5 Ways to Choose the Wrong College
As a high school student, you’ve probably noticed that nearly everyone is ready to offer advice on choosing a college. Your cousin urges you to attend her school, because she loves it. Your dad wants you to continue the family tradition at his former university. Your mom wants you to choose a school close to home. Your guidance counselor thinks a particular program at the nearby university is perfect for you. On and on it goes. Everyone has their opinions!
Truthfully, it’s usually a good idea to consider all of these viewpoints. These people care about you, and know you well, so their opinions certainly matter. But as you continue to search for the “right” school, make sure you don’t choose it for the wrong reasons. Some of those reasons include…
Following a girlfriend or boyfriend. If a relationship is strong, it will withstand the test of time and distance. But it’s important to remember that most people don’t end up marrying their high school sweethearts these days. You should choose your school because it is truly the right fit for you, and helps you develop into the person you want to be. Any relationship is healthier when both parties have their own separate identities, anyway.
Your love for a particular sports team. Feeling a part of your school’s overall culture is certainly important. But don’t let your love for a sports team sway you toward a school that is otherwise wrong for you. Make sure it is a good fit for more than one reason.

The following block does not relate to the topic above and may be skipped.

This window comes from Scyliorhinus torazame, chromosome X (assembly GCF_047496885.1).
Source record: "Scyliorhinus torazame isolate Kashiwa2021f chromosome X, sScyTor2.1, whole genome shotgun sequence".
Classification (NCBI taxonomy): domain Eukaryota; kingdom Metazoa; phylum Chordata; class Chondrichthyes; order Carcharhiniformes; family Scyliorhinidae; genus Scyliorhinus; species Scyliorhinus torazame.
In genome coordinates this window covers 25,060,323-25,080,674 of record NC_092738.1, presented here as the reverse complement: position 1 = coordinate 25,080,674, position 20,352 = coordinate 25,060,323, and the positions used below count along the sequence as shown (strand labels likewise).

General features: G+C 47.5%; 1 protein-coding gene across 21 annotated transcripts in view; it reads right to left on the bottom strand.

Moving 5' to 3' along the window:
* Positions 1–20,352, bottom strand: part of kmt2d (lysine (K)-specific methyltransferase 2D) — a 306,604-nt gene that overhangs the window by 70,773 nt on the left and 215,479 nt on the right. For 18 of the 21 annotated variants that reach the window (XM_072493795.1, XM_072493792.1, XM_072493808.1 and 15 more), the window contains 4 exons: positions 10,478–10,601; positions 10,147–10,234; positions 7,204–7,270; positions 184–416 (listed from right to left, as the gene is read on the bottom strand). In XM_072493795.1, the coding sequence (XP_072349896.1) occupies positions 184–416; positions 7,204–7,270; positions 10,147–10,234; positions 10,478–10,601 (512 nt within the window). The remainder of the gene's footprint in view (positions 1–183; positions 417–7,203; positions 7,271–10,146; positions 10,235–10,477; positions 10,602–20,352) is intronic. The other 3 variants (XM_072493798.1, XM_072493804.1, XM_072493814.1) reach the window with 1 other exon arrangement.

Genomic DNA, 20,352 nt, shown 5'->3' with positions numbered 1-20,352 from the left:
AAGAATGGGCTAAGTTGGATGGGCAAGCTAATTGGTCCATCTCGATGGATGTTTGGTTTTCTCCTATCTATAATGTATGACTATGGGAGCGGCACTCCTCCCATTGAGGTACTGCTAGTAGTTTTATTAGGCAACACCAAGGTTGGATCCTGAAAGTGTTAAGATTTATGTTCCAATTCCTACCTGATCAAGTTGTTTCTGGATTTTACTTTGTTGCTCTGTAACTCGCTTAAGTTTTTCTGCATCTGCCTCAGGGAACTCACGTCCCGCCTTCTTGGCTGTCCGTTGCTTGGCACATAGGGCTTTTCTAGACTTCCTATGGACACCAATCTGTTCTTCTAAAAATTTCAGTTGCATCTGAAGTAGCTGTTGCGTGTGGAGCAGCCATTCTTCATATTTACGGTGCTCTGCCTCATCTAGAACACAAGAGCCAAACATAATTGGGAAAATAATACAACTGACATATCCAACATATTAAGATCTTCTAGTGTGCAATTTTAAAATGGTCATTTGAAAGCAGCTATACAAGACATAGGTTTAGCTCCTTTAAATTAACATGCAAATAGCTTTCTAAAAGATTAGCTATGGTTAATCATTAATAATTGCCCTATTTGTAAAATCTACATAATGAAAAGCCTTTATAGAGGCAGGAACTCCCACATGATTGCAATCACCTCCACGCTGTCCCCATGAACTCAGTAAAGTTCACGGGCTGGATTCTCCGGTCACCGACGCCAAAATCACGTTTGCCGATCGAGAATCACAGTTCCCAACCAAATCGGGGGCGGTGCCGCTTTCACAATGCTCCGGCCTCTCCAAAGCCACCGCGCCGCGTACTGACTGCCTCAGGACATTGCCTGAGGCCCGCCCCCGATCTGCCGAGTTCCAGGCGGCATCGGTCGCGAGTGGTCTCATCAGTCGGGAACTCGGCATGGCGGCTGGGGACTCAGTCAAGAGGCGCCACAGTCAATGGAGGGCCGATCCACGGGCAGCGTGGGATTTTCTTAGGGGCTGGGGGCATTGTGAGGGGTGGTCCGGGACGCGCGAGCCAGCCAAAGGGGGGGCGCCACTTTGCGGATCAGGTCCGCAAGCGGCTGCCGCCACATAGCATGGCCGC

Your parents don’t approve. No one is saying you have to attend the school of your parents’ choice. On the other hand, choosing a school simply because they disapprove would be like shooting yourself in the foot. Your chosen school should have more to offer than a sense of rebellion.
A party reputation. Sure, everyone wants to enjoy their time in college. But you’re going there to get an education and prepare yourself for a career (and life in general). So a reputation as a “party school” should be more of a turn-off than a turn-on.
Cost of tuition. Maybe you don’t want to burden your parents, or you’re worried about your own student loan balance. It’s a great idea to at least consider the cost of a particular school. However, keep in mind that financial aid and scholarships might vary. That small, expensive school that you love might also offer far more opportunities for scholarships and work-study than the larger, cheaper state school that you’re considering by default. Make a list of your preferred schools first, then investigate funding options.
These are just some of the factors that shouldn’t weigh too heavily in your school choice. Check back with us next week, and we’ll discuss some of the factors that are important to consider.